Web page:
A Return to Work (plus some family fun)

Considering that my last post was in April, I feel I have a bit of explaining to do. The composition of my graduate thesis at the University of Oregon, a large work for orchestra entitled Suite of Roads, absolutely consumed all of my time until about May 25th. Since then I have been working at a local garden nursery in Eugene and preparing for my family’s move to Ann Arbor, Michigan so that I can attend the University of Michigan in pursuit of my DMA (Doctor of Musical Arts).

In other words, my life has been ridiculously busy over the course of the past few months, but very productive. I have quite a bit of new music and projects that I have completed in the interim and I will be spreading the resulting posts out over the course of the next week and a half. For now, I thought I would share some joy from a game I used to play with my family as a child, and recently played just for kicks and giggles.

The game goes like this:

  1. Get a group of people, and sit in a circle. Each person needs a piece of paper and a pencil or pen.
  2. Fold each sheet of paper into four equally sized rows. Each section of the page will correspond to a portion of the bodies that will be drawn: head, arms and torso, legs, and feet.
  3. Everybody begins by drawing a head on the top row of the sheet. (In order to ensure the most hilarity it is best for each participant to cover their work). When everybody is finished with their heads, they proceed to draw two lines which extend from the body part that they have drawn (in this case it’s probably the top of the neck: two short lines) into the row beneath.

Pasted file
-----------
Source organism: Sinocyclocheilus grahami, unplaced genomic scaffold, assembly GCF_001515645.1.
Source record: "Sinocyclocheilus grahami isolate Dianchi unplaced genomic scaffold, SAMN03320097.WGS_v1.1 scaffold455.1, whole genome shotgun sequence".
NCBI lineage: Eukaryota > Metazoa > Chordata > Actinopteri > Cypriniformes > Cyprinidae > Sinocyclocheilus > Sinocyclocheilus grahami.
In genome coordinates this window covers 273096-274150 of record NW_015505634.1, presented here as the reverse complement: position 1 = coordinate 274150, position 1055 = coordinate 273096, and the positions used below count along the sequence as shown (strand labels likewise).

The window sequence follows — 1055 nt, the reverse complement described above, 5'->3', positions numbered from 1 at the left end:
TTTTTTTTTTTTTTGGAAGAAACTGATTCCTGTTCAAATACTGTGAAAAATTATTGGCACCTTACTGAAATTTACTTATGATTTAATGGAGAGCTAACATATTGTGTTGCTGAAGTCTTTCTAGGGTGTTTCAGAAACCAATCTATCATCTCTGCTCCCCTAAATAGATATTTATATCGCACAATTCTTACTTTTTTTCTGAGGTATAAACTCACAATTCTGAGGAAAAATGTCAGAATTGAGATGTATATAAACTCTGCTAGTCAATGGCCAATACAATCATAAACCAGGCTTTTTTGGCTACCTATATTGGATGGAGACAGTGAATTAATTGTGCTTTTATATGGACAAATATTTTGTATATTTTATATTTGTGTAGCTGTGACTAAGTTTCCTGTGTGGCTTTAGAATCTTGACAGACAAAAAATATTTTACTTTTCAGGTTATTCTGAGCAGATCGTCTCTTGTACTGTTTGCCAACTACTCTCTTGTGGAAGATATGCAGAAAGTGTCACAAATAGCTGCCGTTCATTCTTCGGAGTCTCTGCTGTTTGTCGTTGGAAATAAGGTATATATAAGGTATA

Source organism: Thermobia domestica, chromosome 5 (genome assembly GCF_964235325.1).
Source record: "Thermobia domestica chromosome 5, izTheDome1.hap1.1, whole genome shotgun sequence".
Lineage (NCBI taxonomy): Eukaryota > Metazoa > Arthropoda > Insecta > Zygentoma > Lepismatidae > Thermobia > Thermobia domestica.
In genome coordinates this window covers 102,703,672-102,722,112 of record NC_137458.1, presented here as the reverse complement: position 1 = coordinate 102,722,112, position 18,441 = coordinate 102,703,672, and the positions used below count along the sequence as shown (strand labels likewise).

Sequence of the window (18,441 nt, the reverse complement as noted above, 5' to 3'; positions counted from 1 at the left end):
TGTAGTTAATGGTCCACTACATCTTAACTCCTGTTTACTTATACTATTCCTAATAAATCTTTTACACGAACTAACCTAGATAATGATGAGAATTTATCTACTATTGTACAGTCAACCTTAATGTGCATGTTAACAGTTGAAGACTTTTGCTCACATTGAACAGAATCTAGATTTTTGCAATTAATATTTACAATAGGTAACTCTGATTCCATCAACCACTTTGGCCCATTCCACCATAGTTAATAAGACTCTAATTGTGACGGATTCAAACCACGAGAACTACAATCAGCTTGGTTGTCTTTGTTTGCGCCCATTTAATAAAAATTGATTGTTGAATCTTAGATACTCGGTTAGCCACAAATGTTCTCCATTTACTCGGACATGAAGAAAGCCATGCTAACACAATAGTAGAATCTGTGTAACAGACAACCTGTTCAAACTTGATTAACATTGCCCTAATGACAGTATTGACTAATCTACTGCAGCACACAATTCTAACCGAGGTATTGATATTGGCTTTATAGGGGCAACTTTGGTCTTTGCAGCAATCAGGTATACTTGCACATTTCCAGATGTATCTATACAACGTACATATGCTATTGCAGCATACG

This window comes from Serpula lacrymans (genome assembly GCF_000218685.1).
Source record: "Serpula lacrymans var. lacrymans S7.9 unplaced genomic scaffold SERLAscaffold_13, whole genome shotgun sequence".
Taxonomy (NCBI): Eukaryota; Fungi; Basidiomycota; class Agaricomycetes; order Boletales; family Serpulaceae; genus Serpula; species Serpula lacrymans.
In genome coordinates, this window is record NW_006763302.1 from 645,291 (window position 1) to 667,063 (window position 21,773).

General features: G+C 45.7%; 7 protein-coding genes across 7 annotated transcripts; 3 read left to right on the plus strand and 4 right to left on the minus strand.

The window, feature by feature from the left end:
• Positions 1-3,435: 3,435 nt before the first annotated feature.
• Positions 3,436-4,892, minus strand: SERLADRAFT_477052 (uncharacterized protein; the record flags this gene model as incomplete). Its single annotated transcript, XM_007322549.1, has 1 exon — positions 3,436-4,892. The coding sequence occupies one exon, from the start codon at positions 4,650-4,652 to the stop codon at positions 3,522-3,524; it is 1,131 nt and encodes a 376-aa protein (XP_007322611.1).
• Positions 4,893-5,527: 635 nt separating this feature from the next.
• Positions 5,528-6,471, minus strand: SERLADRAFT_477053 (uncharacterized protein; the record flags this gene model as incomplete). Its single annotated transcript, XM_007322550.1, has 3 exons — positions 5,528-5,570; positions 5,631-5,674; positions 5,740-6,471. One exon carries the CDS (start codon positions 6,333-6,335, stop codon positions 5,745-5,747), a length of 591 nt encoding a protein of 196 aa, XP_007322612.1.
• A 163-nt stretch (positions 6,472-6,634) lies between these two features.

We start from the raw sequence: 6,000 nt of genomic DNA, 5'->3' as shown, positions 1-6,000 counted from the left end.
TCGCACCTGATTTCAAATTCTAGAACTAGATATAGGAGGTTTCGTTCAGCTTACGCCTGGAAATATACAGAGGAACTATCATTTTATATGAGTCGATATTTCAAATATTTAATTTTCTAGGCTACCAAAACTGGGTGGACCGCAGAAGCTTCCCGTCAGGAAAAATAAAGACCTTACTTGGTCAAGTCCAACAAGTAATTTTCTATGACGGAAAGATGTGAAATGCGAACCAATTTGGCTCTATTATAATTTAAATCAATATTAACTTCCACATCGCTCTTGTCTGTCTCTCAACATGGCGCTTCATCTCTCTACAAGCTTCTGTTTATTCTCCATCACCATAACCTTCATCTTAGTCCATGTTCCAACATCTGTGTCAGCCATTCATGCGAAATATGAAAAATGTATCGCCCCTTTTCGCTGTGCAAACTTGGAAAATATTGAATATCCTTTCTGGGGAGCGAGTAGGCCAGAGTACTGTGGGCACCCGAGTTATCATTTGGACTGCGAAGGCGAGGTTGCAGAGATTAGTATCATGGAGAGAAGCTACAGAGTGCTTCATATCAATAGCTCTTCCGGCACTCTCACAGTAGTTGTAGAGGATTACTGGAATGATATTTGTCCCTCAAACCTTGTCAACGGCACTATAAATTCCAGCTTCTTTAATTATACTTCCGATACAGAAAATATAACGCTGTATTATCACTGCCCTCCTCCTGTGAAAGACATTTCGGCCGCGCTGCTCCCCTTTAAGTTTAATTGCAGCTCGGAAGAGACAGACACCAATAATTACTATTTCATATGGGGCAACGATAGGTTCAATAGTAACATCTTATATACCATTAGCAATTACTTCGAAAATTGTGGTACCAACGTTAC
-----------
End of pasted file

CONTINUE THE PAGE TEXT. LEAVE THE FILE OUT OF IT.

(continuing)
4. The portion of the drawing that has just been completed is then folded back (so the next artist can’t see what your portion of the drawing looks like) and then passed to the next person in the circle. The only portion that they see is the two lines extending downward from the top of the page, and they can then proceed to connect the torso and draw their torso as they please.
  5. Proceed similarly until every portion of the body has been completed by a different person (with each artist not having a clue what the rest of the body looks like).
  6. Open up the folded sheets for riotous laughter to ensue.

Some examples from my own family’s recent efforts can be seen below. Click on them to see larger images. Zippideedoodahhh!

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